Dotting the coast line of Cook Inlet from Ninilchik to Nikiski are some of the Kenai Peninsula’s oldest businesses. Many of these commercial fish camps are still owned and operated by the families that started them two or three generations ago. KDLL’s Shaylon Cochran has a closer look at the family traditions that are at the center of the culture of setnetting.
The Organized Village of Kake is a small tribal community on the northwest side of Kupreanof Island. Like many villages this time of year, they just hosted a culture camp, a week of teaching Native youth about traditional food gathering and processing. But during this week of hunting, smoking, and canning, there are a few bigger health issues being addressed too.
For most Americans, local weather information comes from a variety of high-tech instruments. There’s Doppler radar, digital thermometers and barometers, satellite images, weather buoys and more. But in Port Alexander, a small Southeast community, the daily weather report depends on two human beings.
If you’ve ever visited Homer, chances are you’ve stopped by the Salty Dawg Saloon – or at least seen the T-shirts and hoodies that have made their way all over the world. The bar itself is a 105-year-old relic of days gone by on the Homer Spit and a sort of living museum to Alaska’s homesteader days. KBBI’s Aaron Selbig takes a closer look inside one of Alaska’s best-known buildings and shares some of its secrets.
To a lot of us, running seems like work, or at least exercise. But for a group of girls in Sitka, running is actually pretty fun. They’re part of an after-school program that combines running with learning important life lessons. It’s encouraged one fifth-grader to dream about her future.
It’s been more than 70 years since Unalaska came under attack during World War II, but you don’t have to look hard to find the remnants. The community is littered with old gunnery installations, battered Quonset huts and bunkers – some of which are being preserved for posterity. But there’s history, and then there’s hazard, and the shells and bombs that keep washing up on Unalaska’s shores fall somewhere in between.
This week on AK, bacon. From its sound to its smell, it’s safe to say most meat eaters love everything about bacon. But few love it as much as Erik Johnson. He makes his homemade. Over the years he’s experimented with different bacon recipes, once even using an entire bottle of whiskey as a marinade.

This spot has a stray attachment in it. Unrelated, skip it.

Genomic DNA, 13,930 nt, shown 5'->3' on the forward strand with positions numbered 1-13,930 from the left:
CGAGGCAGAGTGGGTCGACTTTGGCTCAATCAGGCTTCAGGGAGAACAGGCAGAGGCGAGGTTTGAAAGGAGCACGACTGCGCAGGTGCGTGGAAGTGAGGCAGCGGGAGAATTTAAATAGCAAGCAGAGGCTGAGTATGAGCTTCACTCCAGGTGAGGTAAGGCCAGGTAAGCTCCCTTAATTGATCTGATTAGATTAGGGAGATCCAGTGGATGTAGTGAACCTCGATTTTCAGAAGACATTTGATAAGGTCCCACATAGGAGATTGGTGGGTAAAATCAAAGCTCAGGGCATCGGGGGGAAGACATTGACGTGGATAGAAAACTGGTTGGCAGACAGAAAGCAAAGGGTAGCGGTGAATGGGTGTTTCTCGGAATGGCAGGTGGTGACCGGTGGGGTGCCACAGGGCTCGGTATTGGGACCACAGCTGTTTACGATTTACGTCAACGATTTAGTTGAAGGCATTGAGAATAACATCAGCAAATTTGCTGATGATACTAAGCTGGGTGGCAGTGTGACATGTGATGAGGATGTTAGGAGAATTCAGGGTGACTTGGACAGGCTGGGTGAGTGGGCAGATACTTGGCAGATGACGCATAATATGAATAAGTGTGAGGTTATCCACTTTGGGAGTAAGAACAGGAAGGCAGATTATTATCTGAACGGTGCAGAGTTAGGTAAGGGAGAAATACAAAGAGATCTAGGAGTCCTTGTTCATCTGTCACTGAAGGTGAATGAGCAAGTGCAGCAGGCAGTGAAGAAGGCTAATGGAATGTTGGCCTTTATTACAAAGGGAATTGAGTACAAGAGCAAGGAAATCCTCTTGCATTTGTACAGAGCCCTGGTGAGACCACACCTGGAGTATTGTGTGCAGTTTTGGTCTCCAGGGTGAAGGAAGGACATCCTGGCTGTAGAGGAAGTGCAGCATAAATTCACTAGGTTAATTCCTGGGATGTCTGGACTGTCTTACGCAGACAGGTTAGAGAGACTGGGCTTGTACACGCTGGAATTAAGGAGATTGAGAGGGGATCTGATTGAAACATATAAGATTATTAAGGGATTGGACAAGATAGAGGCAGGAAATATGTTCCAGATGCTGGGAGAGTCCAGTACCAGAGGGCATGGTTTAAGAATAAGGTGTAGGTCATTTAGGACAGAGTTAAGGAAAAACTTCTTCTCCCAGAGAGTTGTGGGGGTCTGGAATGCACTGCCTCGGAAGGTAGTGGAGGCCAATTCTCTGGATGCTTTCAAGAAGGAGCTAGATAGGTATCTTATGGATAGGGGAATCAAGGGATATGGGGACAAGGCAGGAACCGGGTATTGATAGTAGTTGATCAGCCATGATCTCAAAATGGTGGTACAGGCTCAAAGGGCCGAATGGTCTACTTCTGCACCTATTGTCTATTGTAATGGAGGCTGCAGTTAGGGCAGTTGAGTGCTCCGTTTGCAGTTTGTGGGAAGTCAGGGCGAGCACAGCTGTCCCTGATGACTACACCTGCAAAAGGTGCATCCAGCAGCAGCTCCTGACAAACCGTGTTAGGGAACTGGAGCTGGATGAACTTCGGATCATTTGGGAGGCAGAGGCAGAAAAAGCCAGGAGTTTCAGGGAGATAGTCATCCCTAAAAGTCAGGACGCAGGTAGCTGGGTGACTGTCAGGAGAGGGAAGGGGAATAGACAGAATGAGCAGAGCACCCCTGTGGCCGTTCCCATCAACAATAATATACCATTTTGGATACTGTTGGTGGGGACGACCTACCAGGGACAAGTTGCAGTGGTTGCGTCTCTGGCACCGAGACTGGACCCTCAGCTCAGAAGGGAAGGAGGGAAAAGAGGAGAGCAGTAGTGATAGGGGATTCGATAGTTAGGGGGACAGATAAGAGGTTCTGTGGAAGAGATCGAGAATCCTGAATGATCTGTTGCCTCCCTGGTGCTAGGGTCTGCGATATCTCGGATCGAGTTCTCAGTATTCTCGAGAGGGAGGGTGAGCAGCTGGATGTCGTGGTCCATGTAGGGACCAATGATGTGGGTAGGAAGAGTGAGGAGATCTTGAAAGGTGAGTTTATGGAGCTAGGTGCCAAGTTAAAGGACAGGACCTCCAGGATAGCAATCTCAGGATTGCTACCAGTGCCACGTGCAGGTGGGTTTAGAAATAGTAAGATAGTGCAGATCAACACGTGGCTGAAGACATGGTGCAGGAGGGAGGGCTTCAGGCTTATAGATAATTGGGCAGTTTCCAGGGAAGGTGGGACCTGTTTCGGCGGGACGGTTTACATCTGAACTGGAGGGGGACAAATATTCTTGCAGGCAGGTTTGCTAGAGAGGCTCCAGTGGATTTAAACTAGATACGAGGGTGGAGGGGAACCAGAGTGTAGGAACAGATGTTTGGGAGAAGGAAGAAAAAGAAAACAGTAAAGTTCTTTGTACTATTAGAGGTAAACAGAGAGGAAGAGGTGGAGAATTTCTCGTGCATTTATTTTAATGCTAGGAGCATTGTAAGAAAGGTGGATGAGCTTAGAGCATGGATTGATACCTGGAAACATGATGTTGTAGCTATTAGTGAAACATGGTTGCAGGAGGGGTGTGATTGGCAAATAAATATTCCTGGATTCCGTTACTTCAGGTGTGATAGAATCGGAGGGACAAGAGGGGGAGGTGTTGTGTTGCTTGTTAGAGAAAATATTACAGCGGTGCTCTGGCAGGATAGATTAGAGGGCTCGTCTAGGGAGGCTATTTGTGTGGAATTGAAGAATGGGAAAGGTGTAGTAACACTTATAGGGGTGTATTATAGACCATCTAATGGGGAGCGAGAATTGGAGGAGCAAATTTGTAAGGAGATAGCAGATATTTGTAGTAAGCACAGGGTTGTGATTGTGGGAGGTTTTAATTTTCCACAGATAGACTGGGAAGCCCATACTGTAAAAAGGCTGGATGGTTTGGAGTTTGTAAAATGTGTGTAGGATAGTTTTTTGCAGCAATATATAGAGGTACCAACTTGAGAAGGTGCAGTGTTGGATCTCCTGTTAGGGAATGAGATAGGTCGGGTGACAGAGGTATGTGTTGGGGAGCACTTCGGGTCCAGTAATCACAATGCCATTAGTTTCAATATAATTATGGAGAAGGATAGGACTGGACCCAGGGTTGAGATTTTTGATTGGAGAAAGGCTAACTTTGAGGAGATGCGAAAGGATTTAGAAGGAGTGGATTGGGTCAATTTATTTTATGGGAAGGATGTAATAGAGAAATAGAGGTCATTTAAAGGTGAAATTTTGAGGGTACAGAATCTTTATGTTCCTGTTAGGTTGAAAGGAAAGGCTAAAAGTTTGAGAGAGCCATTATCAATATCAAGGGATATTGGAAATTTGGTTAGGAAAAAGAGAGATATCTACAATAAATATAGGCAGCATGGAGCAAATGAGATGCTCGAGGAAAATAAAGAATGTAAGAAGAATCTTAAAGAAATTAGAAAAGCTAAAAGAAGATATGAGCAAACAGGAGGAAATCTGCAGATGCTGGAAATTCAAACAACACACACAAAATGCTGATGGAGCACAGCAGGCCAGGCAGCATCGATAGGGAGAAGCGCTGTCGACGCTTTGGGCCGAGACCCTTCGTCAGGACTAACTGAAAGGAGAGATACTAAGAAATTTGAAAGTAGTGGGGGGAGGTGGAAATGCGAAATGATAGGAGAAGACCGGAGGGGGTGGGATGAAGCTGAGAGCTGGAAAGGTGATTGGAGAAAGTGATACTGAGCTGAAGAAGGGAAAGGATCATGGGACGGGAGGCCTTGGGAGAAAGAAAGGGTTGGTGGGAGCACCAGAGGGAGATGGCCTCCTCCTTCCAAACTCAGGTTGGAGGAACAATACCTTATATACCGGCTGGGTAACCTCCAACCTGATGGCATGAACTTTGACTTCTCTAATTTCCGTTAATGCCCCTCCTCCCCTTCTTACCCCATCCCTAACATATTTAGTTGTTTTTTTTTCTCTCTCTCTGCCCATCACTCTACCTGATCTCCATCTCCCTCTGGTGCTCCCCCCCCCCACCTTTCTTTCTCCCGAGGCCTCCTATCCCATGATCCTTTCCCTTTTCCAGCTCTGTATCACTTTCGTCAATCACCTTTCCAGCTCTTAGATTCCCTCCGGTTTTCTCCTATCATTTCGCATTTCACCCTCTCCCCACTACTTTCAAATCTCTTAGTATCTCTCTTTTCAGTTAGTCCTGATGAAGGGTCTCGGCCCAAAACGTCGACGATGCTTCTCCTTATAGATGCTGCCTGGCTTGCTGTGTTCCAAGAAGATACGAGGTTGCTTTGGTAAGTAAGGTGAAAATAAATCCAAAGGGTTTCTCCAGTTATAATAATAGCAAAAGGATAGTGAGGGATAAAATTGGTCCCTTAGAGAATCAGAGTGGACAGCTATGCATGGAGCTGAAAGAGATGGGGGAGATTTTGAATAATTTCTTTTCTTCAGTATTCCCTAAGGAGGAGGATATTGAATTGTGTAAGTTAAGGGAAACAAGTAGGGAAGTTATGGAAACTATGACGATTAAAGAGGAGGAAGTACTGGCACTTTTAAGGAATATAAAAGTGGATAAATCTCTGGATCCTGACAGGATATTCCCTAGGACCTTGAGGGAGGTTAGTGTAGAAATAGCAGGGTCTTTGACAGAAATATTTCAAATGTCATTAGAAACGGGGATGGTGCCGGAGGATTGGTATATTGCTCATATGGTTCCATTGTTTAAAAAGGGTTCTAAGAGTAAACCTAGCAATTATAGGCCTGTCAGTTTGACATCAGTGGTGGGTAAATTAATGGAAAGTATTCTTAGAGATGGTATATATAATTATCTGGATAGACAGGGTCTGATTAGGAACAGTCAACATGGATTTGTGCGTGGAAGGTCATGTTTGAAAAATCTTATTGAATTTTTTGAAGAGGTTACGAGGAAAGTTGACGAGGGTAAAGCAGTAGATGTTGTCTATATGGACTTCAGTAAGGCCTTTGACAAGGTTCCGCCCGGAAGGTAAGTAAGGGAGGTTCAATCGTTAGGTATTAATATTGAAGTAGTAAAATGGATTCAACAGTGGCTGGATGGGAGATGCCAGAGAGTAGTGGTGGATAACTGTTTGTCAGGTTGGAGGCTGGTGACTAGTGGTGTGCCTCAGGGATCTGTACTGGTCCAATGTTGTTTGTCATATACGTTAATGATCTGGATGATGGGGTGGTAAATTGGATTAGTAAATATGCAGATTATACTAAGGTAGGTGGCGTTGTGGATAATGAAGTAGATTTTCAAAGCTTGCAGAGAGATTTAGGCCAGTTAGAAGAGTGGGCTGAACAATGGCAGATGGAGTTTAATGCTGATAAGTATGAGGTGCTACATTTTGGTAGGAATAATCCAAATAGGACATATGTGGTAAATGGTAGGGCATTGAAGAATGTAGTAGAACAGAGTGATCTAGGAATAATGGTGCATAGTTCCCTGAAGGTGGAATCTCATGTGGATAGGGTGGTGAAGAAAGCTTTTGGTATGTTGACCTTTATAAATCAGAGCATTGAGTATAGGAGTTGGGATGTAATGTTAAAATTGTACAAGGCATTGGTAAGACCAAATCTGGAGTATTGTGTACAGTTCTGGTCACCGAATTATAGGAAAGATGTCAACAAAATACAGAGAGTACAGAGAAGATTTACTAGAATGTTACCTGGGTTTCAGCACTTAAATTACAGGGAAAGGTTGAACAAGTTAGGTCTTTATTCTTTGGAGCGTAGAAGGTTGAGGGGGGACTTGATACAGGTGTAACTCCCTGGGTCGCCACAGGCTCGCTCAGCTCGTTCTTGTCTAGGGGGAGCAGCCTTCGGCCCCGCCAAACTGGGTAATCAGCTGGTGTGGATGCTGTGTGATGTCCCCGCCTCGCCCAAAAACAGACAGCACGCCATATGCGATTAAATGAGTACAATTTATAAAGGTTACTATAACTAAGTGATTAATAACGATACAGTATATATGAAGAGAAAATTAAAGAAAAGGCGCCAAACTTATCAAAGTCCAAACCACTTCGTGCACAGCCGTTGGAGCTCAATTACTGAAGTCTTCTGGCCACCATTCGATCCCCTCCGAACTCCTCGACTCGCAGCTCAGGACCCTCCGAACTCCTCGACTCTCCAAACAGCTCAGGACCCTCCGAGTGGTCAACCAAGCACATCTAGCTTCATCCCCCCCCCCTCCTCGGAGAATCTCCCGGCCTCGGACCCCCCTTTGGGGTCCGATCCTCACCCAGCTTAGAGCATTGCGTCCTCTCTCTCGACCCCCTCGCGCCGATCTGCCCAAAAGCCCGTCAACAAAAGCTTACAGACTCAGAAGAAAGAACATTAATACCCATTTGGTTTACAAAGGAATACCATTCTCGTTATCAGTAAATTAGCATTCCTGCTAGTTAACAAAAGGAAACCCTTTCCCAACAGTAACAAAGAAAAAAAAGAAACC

A group of teenagers from the valley just released their very first CD. Gerygone & Twig used Kickstarter to raise money to produce the album called, “The Slee-py.” The Wasilla based indie-folk band already has a small group of devoted fans. Now, with the new CD they are reaching more listeners in zip-codes across the nation.
It’s not easy to get people to fork over hard-earned cash. Even for a good cause. But over the last decade Juneau resident Marc Wheeler has perfected the art of fundraising for the annual Big Brothers Big Sisters’ Bowl for Kids’ Sake. Wheeler has a secret weapon that involves throwing in some extra fat.
This week on AK: Prom. Getting ready for prom can be a time-consuming process, and finding the right dress isn’t easy, especially when you live in rural Alaska.
Each year, hundreds of fishermen brave the cold weather and sometimes choppy seas to compete in the Winter King Salmon Tournament in Homer. Pete Wedin has tried his hand at catching the heaviest fish for the last 16 years. And he was out on the water again last week in search of that sweet spot. KBBI’s Ariel Van Cleave hopped on the Early Dawn with Wedin and three other anglers and brought back this story.
Muir is one of the most renowned naturalists of the last two centuries. President Theodore Roosevelt turned to Muir when planning America’s first National Parks. In the late 1800s, Muir decided to journey to the far north. And the first stop on his great Alaskan expedition was Wrangell Island in the Inside Passage. KSTK’s Shady Grove Oliver traces the history of Muir in Wrangell from his first steps on the island to his continued influence today.
It’s been an especially good winter for aurora viewing in Alaska, and that’s great news for the man known as the aurora hunter. Todd Salat discovered his passion for aurora viewing two decades ago. Since then, he’s slowly built up a successful business capturing incredible aurora images in photos and video.
Right now, as you’re listening to this, a group of Sitka residents are preparing to walk the runway. But they’ve traded in the usual fabrics for more eccentric media. Maybe it’s a dress that’s all zippers. Or a suit made out of nautical charts. Or a purse composed of bicycle valve stems. In the fashion world, this might be called madness. In Sitka, it’s called wearable art.